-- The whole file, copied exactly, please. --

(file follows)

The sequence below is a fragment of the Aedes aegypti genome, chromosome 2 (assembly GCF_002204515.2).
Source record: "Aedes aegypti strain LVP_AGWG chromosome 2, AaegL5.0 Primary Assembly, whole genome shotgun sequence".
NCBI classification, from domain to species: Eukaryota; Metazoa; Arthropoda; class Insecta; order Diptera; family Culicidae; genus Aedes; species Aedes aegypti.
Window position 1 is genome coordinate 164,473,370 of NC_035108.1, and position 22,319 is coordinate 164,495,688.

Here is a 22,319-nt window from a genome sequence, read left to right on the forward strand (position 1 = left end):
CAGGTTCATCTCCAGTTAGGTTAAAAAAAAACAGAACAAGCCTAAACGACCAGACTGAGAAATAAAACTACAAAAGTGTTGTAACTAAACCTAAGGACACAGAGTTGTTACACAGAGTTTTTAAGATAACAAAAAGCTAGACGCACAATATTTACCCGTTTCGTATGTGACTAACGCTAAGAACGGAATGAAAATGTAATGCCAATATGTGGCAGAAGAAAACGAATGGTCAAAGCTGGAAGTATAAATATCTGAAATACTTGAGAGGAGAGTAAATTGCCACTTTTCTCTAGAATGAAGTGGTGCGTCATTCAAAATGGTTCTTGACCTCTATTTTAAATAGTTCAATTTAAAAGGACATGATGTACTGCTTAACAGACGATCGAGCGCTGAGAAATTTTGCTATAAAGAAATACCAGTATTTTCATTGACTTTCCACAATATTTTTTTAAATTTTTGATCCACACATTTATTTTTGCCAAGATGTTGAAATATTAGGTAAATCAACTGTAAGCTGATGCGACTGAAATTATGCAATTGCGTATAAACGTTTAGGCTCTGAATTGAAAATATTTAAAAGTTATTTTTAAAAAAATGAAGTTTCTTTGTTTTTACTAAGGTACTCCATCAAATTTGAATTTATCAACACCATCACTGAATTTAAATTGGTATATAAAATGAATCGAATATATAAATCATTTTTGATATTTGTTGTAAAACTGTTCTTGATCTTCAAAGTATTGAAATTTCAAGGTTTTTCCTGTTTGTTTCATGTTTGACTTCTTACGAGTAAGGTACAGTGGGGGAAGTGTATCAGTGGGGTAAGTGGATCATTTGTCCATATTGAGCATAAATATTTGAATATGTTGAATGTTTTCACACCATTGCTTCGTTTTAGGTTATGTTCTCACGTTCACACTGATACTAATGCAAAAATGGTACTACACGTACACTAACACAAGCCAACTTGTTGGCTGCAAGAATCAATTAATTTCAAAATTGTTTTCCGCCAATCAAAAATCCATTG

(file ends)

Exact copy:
The sequence below is a fragment of the Aedes aegypti genome, chromosome 2 (assembly GCF_002204515.2).
Source record: "Aedes aegypti strain LVP_AGWG chromosome 2, AaegL5.0 Primary Assembly, whole genome shotgun sequence".
NCBI classification, from domain to species: Eukaryota; Metazoa; Arthropoda; class Insecta; order Diptera; family Culicidae; genus Aedes; species Aedes aegypti.
Window position 1 is genome coordinate 164,473,370 of NC_035108.1, and position 22,319 is coordinate 164,495,688.

Here is a 22,319-nt window from a genome sequence, read left to right on the forward strand (position 1 = left end):
CAGGTTCATCTCCAGTTAGGTTAAAAAAAAACAGAACAAGCCTAAACGACCAGACTGAGAAATAAAACTACAAAAGTGTTGTAACTAAACCTAAGGACACAGAGTTGTTACACAGAGTTTTTAAGATAACAAAAAGCTAGACGCACAATATTTACCCGTTTCGTATGTGACTAACGCTAAGAACGGAATGAAAATGTAATGCCAATATGTGGCAGAAGAAAACGAATGGTCAAAGCTGGAAGTATAAATATCTGAAATACTTGAGAGGAGAGTAAATTGCCACTTTTCTCTAGAATGAAGTGGTGCGTCATTCAAAATGGTTCTTGACCTCTATTTTAAATAGTTCAATTTAAAAGGACATGATGTACTGCTTAACAGACGATCGAGCGCTGAGAAATTTTGCTATAAAGAAATACCAGTATTTTCATTGACTTTCCACAATATTTTTTTAAATTTTTGATCCACACATTTATTTTTGCCAAGATGTTGAAATATTAGGTAAATCAACTGTAAGCTGATGCGACTGAAATTATGCAATTGCGTATAAACGTTTAGGCTCTGAATTGAAAATATTTAAAAGTTATTTTTAAAAAAATGAAGTTTCTTTGTTTTTACTAAGGTACTCCATCAAATTTGAATTTATCAACACCATCACTGAATTTAAATTGGTATATAAAATGAATCGAATATATAAATCATTTTTGATATTTGTTGTAAAACTGTTCTTGATCTTCAAAGTATTGAAATTTCAAGGTTTTTCCTGTTTGTTTCATGTTTGACTTCTTACGAGTAAGGTACAGTGGGGGAAGTGTATCAGTGGGGTAAGTGGATCATTTGTCCATATTGAGCATAAATATTTGAATATGTTGAATGTTTTCACACCATTGCTTCGTTTTAGGTTATGTTCTCACGTTCACACTGATACTAATGCAAAAATGGTACTACACGTACACTAACACAAGCCAACTTGTTGGCTGCAAGAATCAATTAATTTCAAAATTGTTTTCCGCCAATCAAAAATCCATTG